European economic growth was weaker than expected in the first three months of 2014, but still managed to outpace the U.S. for the first time in three years.
Gross domestic product across the 18 countries in the eurozone grew at an annual pace of 0.9% in the first quarter, the European Union's statistical office said Thursday.
That compares with growth of 0.1% in the U.S. in the first quarter, when harsh winter weather was blamed for depressing exports, housing and business investment.
Eurozone growth compared with the fourth quarter of 2013 was 0.2%, about half the rate expected by economists, reflecting a weak performance by big countries such as France, Italy and the Netherlands.
But it confirmed that the recovery from the region's devastating debt crisis remains on track, if slow and uneven.
"The best that can be said ... was that at least the eurozone has now managed to grow for four successive quarters, following six quarters of contraction through to the first quarter of 2013," noted IHS chief European economist Howard Archer.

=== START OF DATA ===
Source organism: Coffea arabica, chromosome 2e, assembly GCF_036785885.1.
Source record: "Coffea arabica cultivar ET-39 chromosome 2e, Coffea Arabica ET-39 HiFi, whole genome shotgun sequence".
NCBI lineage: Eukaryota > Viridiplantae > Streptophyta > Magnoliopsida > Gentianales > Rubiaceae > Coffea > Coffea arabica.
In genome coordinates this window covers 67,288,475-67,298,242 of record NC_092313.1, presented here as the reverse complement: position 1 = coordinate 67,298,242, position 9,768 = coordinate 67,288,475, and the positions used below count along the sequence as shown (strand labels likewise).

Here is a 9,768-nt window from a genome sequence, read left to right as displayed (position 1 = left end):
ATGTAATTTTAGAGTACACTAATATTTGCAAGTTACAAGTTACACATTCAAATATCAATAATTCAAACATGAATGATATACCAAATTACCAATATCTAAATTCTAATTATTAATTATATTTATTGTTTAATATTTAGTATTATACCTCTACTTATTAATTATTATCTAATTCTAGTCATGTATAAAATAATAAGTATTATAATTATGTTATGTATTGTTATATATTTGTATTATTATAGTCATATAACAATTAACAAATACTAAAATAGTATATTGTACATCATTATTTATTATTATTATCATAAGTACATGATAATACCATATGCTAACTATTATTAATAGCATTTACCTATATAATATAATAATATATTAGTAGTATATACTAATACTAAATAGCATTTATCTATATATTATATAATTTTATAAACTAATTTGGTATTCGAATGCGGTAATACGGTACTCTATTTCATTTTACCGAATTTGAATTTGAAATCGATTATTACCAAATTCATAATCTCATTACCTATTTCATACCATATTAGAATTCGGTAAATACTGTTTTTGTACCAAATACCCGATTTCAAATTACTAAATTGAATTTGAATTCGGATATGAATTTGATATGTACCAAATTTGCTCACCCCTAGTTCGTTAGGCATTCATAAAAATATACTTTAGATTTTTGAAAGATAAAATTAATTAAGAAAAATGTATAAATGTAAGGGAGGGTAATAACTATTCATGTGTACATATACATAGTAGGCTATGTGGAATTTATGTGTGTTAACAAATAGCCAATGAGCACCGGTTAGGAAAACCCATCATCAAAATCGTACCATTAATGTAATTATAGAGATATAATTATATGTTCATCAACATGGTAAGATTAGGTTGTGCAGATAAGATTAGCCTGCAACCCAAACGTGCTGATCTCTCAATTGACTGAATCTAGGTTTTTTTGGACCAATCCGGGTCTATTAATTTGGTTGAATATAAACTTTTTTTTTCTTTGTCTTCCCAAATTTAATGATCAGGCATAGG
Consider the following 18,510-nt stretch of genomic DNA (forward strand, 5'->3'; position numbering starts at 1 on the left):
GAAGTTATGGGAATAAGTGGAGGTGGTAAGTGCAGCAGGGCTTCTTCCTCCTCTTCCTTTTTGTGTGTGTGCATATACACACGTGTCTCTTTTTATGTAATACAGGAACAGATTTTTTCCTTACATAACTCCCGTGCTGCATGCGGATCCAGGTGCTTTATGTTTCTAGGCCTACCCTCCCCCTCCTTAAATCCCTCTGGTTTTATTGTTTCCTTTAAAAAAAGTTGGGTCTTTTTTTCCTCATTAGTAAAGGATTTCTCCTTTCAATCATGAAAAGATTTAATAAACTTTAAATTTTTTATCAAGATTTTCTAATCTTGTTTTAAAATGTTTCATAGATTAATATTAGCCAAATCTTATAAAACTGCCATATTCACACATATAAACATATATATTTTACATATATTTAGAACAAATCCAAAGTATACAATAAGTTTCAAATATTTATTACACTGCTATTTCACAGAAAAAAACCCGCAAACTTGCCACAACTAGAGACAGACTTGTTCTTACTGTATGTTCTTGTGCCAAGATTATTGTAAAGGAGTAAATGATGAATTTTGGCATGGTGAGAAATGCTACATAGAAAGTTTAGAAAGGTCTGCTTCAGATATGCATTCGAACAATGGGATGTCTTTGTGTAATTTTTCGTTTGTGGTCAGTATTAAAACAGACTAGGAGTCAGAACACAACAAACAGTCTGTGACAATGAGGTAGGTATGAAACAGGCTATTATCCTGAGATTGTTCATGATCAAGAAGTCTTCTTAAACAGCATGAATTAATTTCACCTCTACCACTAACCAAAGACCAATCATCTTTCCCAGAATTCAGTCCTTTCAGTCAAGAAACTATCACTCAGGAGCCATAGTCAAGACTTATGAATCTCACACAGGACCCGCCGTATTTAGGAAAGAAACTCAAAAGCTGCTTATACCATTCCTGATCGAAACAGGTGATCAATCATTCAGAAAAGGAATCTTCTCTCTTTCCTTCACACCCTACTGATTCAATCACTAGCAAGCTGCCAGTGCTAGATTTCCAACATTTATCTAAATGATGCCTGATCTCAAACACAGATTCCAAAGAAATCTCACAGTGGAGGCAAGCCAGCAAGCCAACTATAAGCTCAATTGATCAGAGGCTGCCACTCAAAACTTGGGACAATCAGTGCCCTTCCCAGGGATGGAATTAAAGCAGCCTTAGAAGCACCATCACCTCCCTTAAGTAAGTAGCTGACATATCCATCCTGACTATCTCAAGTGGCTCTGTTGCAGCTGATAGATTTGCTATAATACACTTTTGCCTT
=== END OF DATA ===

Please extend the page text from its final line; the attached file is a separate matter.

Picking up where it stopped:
The last time the eurozone was growing more strongly than the U.S. was in the first quarter of 2011, just before the region plunged into its longest recession on record.
Bad weather hit economy hard
In contrast to the U.S., parts of Europe got a boost from the weather this winter -- a factor that will fade in the second quarter.
Germany, the eurozone's biggest economy, grew by 0.8% over the previous quarter, and by an annual rate of 2.3%. The German statistics office cautioned, however, that the extremely mild weather helped drive the acceleration.
The EU does not publish a detailed explanation with its first GDP estimate, but economists said trade may have acted as a brake as exporters find life tougher due to a stronger euro.
Mixed signals from the first quarter, and the prospect of little improvement in the second, will keep up the pressure on the European Central Bank to do more to help stimulate the economy. Risks that the Ukraine crisis could damage business and consumer confidence only cloud the picture still further.
The ECB is already worried about very low inflation and has been dropping heavy hints that a rate cut -- and other measures -- could be forthcoming when it meets on June 5. The euro has already fallen about 4% from recent highs near $1.40 in anticipation of even easier monetary policy to come.